You want the Trump show to be over. But it’s not over. You want to ignore Donald Trump. You think maybe if you ignore him long enough, he will go away. Well, guess what? He’s not going away.
  • The Atlantic
    July 14, 2015
    The movement for gay marriage is one of the most successful issue campaigns of the last several decades, having convinced the American public—and the Supreme Court—that an issue once considered ridiculous was a matter of basic rights.
  • The Atlantic
    July 1, 2015
    The untold story of the improbable campaign that finally tipped the U.S. Supreme Court.
  • The Atlantic
    June 15, 2015
    Don’t believe the hype: There was precious little class warfare in the Democratic frontrunner’s kickoff speech.
  • The Atlantic
    May 19, 2015
    He may be one of the longest shots of the 2016 Republican field, but Graham, who has always relished a fight, is perfectly serious about his ambition to be president.
  • The Atlantic
    May 7, 2015
    Last week, in the first policy speech of her presidential campaign, Hillary Clinton staked out a position on criminal-justice reform that was a direct repudiation of Bill Clinton's tough-on-crime policies.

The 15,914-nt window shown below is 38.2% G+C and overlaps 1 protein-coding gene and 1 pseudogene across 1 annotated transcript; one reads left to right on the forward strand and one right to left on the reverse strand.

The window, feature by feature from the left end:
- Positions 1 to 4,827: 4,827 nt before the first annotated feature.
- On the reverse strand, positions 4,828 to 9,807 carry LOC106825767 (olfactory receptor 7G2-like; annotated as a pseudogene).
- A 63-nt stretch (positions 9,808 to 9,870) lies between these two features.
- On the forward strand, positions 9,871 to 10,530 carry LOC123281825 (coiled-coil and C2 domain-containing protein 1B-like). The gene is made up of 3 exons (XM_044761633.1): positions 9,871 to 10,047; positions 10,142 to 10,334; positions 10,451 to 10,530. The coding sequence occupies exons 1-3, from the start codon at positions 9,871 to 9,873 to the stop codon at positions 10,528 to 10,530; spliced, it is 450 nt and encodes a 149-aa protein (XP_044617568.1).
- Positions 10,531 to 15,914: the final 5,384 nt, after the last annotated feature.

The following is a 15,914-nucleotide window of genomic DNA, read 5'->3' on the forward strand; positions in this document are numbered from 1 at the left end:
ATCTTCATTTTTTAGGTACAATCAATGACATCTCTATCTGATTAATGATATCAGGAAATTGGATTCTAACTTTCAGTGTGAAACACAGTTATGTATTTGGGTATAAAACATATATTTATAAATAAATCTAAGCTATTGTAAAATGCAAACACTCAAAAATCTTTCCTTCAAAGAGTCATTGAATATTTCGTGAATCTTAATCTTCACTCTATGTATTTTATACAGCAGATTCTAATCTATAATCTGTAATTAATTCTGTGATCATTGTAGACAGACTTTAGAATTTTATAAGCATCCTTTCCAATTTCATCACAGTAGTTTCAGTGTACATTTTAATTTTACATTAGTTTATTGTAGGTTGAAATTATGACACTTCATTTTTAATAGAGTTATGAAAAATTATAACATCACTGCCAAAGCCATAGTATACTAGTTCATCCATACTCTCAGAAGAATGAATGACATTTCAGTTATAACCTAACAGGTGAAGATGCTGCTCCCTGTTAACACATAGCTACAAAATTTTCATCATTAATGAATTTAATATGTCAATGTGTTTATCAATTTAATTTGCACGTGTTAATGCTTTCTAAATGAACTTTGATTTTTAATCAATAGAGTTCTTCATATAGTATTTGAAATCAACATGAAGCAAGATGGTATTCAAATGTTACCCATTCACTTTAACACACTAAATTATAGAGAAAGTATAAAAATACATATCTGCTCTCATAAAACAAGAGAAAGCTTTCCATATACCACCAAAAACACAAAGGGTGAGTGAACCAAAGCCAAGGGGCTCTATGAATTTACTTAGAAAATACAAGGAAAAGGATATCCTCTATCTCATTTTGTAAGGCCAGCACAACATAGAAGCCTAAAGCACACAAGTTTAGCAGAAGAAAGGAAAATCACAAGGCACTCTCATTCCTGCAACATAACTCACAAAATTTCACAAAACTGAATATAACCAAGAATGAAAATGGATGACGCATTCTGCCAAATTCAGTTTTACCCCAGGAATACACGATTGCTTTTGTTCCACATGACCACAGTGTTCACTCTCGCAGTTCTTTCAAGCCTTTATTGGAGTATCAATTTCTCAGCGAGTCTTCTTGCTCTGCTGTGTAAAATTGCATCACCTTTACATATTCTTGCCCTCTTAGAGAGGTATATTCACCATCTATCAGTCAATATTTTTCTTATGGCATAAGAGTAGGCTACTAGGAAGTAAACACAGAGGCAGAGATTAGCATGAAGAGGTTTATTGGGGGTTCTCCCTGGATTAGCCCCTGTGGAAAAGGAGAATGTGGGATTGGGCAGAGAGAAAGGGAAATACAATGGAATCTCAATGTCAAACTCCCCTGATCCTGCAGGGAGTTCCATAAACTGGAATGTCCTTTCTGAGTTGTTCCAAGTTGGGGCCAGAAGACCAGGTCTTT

• The Atlantic
    April 28, 2015
    As the Supreme Court hears arguments for legalizing same-sex unions nationally, shifting public opinion could convince the justices to act.
  • The Atlantic
    March 30, 2015
    Nobody ever thought Harry Reid would retire, and that includes Harry Reid. Not long ago, when a reporter for CQ Roll Call asked him what might happen when he left office, Reid retorted, “If I drop dead?” He added, “I mean, I will someday.
  • The Atlantic
    February 17, 2015
    “Mark Wahlberg is asking me for a pardon?,” Charlie Baker said as he folded his lengthy frame into the backseat of a black SUV one evening in December.
  • The Atlantic
    December 22, 2014
    As you may have heard, 2014 was a good year for Republicans. They won a lot of elections!
  • The Atlantic
    November 5, 2014
    Republicans took the Senate majority in a commanding sweep on Tuesday, winning nearly every contested race across the country, gaining governor's mansions and adding to their majority in the House of Representatives.